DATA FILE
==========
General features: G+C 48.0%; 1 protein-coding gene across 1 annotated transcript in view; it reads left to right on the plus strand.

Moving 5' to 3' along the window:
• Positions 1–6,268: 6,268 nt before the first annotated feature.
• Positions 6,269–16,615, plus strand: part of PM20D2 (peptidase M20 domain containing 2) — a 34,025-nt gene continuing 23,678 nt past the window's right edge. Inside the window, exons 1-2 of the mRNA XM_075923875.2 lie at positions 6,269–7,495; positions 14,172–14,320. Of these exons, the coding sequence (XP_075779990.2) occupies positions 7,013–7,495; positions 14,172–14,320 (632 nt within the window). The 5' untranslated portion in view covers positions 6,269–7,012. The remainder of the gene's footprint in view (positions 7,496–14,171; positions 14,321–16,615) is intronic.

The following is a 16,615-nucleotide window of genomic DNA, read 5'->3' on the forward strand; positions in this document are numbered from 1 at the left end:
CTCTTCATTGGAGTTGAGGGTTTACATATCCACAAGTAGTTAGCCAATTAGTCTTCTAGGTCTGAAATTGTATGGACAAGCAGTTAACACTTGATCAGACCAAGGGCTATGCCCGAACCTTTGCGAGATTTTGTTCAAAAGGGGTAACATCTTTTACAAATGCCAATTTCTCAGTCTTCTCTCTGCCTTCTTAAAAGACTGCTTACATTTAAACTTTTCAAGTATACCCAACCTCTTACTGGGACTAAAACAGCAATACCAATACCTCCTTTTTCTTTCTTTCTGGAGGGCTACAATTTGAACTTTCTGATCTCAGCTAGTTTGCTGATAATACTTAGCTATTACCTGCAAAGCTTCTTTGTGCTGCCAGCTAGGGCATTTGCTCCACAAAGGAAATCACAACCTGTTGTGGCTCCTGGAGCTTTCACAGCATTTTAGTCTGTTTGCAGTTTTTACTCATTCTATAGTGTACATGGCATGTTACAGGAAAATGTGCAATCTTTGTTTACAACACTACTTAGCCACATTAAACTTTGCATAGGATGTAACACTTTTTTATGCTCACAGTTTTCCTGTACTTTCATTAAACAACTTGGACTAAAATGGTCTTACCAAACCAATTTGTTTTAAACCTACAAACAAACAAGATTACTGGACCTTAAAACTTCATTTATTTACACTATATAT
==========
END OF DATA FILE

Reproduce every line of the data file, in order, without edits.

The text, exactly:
General features: G+C 48.0%; 1 protein-coding gene across 1 annotated transcript in view; it reads left to right on the plus strand.

Moving 5' to 3' along the window:
• Positions 1–6,268: 6,268 nt before the first annotated feature.
• Positions 6,269–16,615, plus strand: part of PM20D2 (peptidase M20 domain containing 2) — a 34,025-nt gene continuing 23,678 nt past the window's right edge. Inside the window, exons 1-2 of the mRNA XM_075923875.2 lie at positions 6,269–7,495; positions 14,172–14,320. Of these exons, the coding sequence (XP_075779990.2) occupies positions 7,013–7,495; positions 14,172–14,320 (632 nt within the window). The 5' untranslated portion in view covers positions 6,269–7,012. The remainder of the gene's footprint in view (positions 7,496–14,171; positions 14,321–16,615) is intronic.

The following is a 16,615-nucleotide window of genomic DNA, read 5'->3' on the forward strand; positions in this document are numbered from 1 at the left end:
CTCTTCATTGGAGTTGAGGGTTTACATATCCACAAGTAGTTAGCCAATTAGTCTTCTAGGTCTGAAATTGTATGGACAAGCAGTTAACACTTGATCAGACCAAGGGCTATGCCCGAACCTTTGCGAGATTTTGTTCAAAAGGGGTAACATCTTTTACAAATGCCAATTTCTCAGTCTTCTCTCTGCCTTCTTAAAAGACTGCTTACATTTAAACTTTTCAAGTATACCCAACCTCTTACTGGGACTAAAACAGCAATACCAATACCTCCTTTTTCTTTCTTTCTGGAGGGCTACAATTTGAACTTTCTGATCTCAGCTAGTTTGCTGATAATACTTAGCTATTACCTGCAAAGCTTCTTTGTGCTGCCAGCTAGGGCATTTGCTCCACAAAGGAAATCACAACCTGTTGTGGCTCCTGGAGCTTTCACAGCATTTTAGTCTGTTTGCAGTTTTTACTCATTCTATAGTGTACATGGCATGTTACAGGAAAATGTGCAATCTTTGTTTACAACACTACTTAGCCACATTAAACTTTGCATAGGATGTAACACTTTTTTATGCTCACAGTTTTCCTGTACTTTCATTAAACAACTTGGACTAAAATGGTCTTACCAAACCAATTTGTTTTAAACCTACAAACAAACAAGATTACTGGACCTTAAAACTTCATTTATTTACACTATATAT